The Philadelphia Inquirer

Friday, March 12, 2010

"My God, it's full of stars........"

painting by Rob Schouten

To Stars

With age,
I’ve learned to watch my feet.

I’ve become cautious of falls,
the true frailty of bones,
and the fragile choices
found at every crossroad.
Time makes us bend:

we learn the habit
of looking down.

I was falling
off the edge of the world,
in a nameless little desert town,
disappearing into a sweet black
halcyon midnight
amid smells of diesel,
black asphalt and chaparral,
after a summer rain.

Blessedly nowhere,
just between
"here" and "there"
a truck stop off I-40.

Then I saw you make your
gracious, puddled descent.

Luminous Orion

and faithful Sirius, the Dog Star.
Antares, the Scorpion’s tail,
the Pleiades, dancing
in Indra’s shining jewel net.

And the Big Dipper,


Lauren Raine

"When I'm writing I don't dream much;
it's like the dreaming gets used in the writing."
Ursula K. Le Guin

(Quotes by Ursula K. Le Guin)

Tuesday, March 9, 2010

(Black) Butterflies

who is arguing with the storm
passing over oxen in a field
not me just a butterfly

whose eyes blind my shabby self

"Old Pajamas", 2010

"The Ancient Greek word for “butterfly” is “psuché/psyché”(ψυχή, 1st.declension) which is used in the meaning of ‘butterfly’/ ‘moth’ by Aristotle and Theophrastus, though its usual meanings are breath, spirit, life, soul, departed spirit, ghost, living being, person.  The butterfly was a symbol of the soul, because it changes from caterpillar to a beautiful winged creature. Plus it has a shape of a double ax which was an Minoan  symbol of the Great Goddess. Greek paintings often showed a small butterfly - "soul" - flying free from the mouth of the dead............Yahoo
I think this is going to be a wandering/wondering post, because what I'm trying to approach with my capture net of words is the magical butterfly, a black one at that, a creature that clearly exists on such an elusive multitude of dimensions and metaphors........that it's impossible to consider her mysterious flight without a "holographic" approach. Butterfly is a creature that flies right into the Dreamtime as she so chooses. So, I'll begin by slipping, momentarily and gratefully, back into mythic time and mythic place, the life-renewing, fluid land of the Fey, the imaginal** (!!!).......for any hour I can spare.

I recently had energy work with a healer. With eyes closed, lying on a table, she did something similar to Reiki, running energy, helping me to connect with different areas of the "subtle body" that are blocked. Within this holistic approach, mind is viewed as being not only in the cranium. We perceive through at least 7 or more different "brains" - energy centers, symbolized by the Chakras, which represent different ways of receiving, experiencing, perceiving, responding to, and expressing consciousness. For example, the Base Chakra, identified with the color Red, is about physicality, the interface with nature and the planet; the Heart Chakra, Green, is associated with the ability to love and experience com-passion; the "Third Eye" Chakra, violet, is associated with psychic perception and visioning.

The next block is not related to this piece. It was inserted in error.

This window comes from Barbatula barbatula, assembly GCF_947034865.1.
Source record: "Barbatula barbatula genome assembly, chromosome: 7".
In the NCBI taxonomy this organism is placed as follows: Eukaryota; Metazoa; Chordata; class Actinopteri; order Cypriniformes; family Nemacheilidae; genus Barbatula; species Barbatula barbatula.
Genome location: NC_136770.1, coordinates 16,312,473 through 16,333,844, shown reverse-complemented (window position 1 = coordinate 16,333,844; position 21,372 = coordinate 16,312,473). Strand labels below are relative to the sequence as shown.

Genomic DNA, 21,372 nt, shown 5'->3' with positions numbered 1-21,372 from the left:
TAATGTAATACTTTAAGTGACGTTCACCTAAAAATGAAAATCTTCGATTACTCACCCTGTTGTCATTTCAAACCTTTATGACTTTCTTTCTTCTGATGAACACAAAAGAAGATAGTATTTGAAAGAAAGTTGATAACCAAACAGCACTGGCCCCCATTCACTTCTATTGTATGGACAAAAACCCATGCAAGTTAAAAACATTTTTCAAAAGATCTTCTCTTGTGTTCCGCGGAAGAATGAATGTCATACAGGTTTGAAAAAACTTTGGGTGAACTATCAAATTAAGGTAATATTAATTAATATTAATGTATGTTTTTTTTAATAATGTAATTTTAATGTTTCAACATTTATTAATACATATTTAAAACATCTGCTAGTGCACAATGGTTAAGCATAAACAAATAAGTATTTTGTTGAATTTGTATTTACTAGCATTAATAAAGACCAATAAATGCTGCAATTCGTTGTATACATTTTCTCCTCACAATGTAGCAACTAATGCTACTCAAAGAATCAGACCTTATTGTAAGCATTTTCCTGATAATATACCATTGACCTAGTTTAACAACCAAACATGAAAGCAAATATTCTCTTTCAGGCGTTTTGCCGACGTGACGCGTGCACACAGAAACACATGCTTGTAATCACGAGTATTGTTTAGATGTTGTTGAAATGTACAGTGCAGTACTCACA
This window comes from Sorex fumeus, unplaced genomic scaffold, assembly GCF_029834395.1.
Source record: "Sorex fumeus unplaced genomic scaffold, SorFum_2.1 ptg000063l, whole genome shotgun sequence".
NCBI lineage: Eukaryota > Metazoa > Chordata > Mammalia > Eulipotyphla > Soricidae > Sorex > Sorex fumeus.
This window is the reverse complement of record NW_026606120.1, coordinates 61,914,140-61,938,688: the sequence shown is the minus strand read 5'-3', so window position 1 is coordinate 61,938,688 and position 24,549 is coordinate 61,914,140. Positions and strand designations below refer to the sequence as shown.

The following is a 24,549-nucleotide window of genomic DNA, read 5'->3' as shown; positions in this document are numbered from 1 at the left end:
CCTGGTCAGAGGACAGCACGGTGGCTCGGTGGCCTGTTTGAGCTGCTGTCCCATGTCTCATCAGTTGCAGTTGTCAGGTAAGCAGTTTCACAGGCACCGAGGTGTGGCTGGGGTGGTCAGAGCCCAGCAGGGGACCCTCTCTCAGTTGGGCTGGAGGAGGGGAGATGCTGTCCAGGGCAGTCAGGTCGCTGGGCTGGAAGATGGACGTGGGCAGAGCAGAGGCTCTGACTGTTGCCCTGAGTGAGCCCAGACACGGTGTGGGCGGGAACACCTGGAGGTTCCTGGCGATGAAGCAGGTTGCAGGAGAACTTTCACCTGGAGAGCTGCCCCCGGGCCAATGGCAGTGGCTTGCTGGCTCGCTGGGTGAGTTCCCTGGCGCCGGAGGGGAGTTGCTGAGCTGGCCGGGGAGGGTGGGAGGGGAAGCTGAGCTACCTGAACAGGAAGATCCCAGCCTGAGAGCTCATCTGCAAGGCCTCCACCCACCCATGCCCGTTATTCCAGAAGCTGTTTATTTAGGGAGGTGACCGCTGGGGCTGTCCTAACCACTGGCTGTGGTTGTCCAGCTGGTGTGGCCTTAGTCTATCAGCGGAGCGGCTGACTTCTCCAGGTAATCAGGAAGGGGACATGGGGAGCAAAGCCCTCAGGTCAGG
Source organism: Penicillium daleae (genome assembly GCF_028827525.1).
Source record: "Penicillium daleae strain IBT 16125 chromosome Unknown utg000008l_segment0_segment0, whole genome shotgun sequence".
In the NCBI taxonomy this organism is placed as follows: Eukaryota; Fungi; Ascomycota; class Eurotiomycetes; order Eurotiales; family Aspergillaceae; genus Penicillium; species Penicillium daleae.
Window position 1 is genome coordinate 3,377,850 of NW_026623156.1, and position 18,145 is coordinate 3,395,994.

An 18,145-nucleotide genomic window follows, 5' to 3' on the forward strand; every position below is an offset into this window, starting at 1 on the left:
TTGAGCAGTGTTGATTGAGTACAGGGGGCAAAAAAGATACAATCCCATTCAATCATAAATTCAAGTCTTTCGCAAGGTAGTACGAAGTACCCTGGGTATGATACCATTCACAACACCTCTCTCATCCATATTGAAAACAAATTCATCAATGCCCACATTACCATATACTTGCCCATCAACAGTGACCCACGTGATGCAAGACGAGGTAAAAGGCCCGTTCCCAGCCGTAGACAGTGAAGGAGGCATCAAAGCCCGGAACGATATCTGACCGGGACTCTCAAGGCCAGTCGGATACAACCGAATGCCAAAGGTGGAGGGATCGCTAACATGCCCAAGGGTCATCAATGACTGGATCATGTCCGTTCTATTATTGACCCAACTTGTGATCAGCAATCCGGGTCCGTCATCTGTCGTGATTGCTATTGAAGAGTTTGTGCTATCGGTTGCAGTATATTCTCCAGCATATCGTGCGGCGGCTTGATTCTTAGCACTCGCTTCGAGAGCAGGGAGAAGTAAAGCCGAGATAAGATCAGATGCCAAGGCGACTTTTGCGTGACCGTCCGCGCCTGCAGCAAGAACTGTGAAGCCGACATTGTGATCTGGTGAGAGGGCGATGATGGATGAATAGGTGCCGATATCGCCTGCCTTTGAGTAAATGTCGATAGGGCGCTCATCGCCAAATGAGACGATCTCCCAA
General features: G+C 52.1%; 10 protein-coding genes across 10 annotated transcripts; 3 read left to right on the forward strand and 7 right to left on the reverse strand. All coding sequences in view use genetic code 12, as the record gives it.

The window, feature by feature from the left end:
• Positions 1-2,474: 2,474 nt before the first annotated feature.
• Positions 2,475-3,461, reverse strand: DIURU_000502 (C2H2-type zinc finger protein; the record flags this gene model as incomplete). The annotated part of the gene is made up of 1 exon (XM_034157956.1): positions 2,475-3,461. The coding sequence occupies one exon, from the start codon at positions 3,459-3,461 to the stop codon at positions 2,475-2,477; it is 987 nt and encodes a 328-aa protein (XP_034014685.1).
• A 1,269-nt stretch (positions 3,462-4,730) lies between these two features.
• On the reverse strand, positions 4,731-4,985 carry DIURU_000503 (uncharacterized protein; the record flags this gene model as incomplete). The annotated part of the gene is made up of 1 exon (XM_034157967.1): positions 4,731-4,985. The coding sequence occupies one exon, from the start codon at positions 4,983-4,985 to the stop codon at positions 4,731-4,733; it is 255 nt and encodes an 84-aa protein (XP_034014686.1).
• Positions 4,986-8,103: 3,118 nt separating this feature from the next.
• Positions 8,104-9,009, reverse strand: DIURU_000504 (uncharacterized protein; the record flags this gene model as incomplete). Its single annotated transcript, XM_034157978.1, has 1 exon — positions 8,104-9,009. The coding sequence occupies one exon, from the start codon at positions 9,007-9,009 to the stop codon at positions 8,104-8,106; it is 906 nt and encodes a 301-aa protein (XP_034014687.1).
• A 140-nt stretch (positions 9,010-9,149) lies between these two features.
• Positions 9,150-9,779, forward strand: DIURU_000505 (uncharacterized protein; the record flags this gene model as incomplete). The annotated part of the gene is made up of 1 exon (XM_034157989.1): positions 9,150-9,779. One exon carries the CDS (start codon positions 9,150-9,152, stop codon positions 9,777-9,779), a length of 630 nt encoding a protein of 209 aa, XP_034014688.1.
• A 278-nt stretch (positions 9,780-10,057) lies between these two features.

In energy medicine, practitioners help patients achieve integration between the chakras, the different "brains". Much of the work is surprisingly psychological, and is often concerned with helping clients to identify emotional "blockages", accessing, while in an altered state, old traumas, environmental issues, or erroneous belief systems that have caused an individual to close the heart or the doors of perception.

I had a vivid vision throughout this energy work of butterfly wings (not butterflies, just wings)...........folding, unfolding, before my closed eyes. I cannot help but feel that this was a kind of Grace, the wings offered were, perhaps, mine.

The butterfly has much significance to me, as personal archetype, and a sometimes visitor from the angelic realms, fulfilling the angelic role of messenger. Of course, I'm not alone in this. I've spoken with many people over the years who have had mystical Butterfly stories, among them my friend Fahrusha (her name, in Arabic, actually means Butterfly), who recounts an amazing synchronicity with a black butterfly in her blog.

Out of curiousity, I looked up "Black Butterfly" on recently, and was stunned to find there were 27 books with that title. I think a black butterfly is about the transformation that happens when the Shadow, in Jungian terms, is also given wings, transmuted.

I have met many people who have told me about butterflies appearing in connection with the loss of a loved one, or at times of personal despair. I list below a site that is devoted exclusively to "miraculous butterfly experiences". **To me, and I'm no psyche-ologist .....but to me, butterflies wonderfully participate in the interface between dream and waking life, flickering on the wings of synchronicity with their multi-dimensional messages, disappearing into the field of dreams just as mysteriously. A "Butterfly Experience" can be utterly intimate in the meanings they bear, and equally, universal and impersonal. For me, dealing as I have been for years now with therapy, and caretaking my mother and brother.........there is great personal meaning in my vision, meaning that has to do with karma, long patterns of family dysfunction, the work of emotional and psychic transformation.

Perhaps the most dramatic "butterfly experience" I had occured 10 years ago. Since this experience had to do with both dream and synchronicity, I don't know if I can tell it very cohesively, but I'll try.

It began with a disturbing dream. I dreamed I was on a ship, and on the deck many people sat in deck chairs, all of them playing with masks, taking them on and off. I seemed, in the dream, to be two people at once. I knew that there was, down in the lower decks of the boat, a demon. One of the women that I was was a kind of priestess or missionary - she was about to descend into the depths of the boat, where the demon below would torture and kill her. She thought that if she did so, offering herself as sacrificial victim, she could save the people above.